Thursday, November 6, 2008

Brakman Reiser on What Google's Philanthropy Means for the Boundary Between Nonprofits and For-Profits

Dana Brakman Reiser (Brooklyn) has posted For-Profit Philanthropy on SSRN (to be published in the Fordham Law Review).  Here is the abstract:

This essay examines Google's adoption of the novel and unorthodox for-profit philanthropy model. Google created a division of its for-profit company that is tasked with pursuing philanthropic activities. Specifically, this division is responsible for addressing the global issues of climate change, poverty, and emerging diseases. Of course, companies have long blended philanthropic and business objectives. They make contributions, commit to corporate social responsibility, or even form as social enterprises. For-profit philanthropy, though, differs from these familiar techniques in both structure and scale. Likewise, for-profit philanthropy stands in stark contrast to the nonprofit, tax-exempt form of organization typically used by those pursuing exclusively philanthropic endeavors. This essay investigates the for-profit philanthropy model, drawing out these distinctions as well as the reasons why Google chose to adopt it. These reasons reveal a fascinating mismatch between Google's philanthropic vision and that of nonprofit law. Exploring this divergence exposes the fundamental policy choices underlying the law's structures for philanthropic activity, as well as the undertheorized boundary between nonprofits and for-profits.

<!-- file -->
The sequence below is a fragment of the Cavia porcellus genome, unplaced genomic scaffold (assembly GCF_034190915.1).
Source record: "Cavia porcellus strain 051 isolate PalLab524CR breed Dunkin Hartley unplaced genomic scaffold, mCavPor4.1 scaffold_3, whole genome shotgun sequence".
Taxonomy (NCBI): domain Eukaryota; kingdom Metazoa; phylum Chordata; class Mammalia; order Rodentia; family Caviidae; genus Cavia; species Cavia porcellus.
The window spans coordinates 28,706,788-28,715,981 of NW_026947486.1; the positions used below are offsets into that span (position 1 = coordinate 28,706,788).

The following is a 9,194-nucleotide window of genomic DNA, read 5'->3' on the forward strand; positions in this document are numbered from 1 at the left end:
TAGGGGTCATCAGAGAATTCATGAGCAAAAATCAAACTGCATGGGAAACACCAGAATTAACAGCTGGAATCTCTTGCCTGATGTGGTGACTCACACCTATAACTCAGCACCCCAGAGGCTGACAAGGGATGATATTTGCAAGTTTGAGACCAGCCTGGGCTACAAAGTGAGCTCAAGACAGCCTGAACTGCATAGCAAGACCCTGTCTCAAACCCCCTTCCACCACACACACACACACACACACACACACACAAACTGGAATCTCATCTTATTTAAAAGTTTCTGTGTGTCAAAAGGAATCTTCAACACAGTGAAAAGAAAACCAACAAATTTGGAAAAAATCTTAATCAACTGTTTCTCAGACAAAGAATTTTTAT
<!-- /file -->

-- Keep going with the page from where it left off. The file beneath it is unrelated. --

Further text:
LHM

http://lawprofessors.typepad.com/nonprofit/2008/11/brakman-reiser.html

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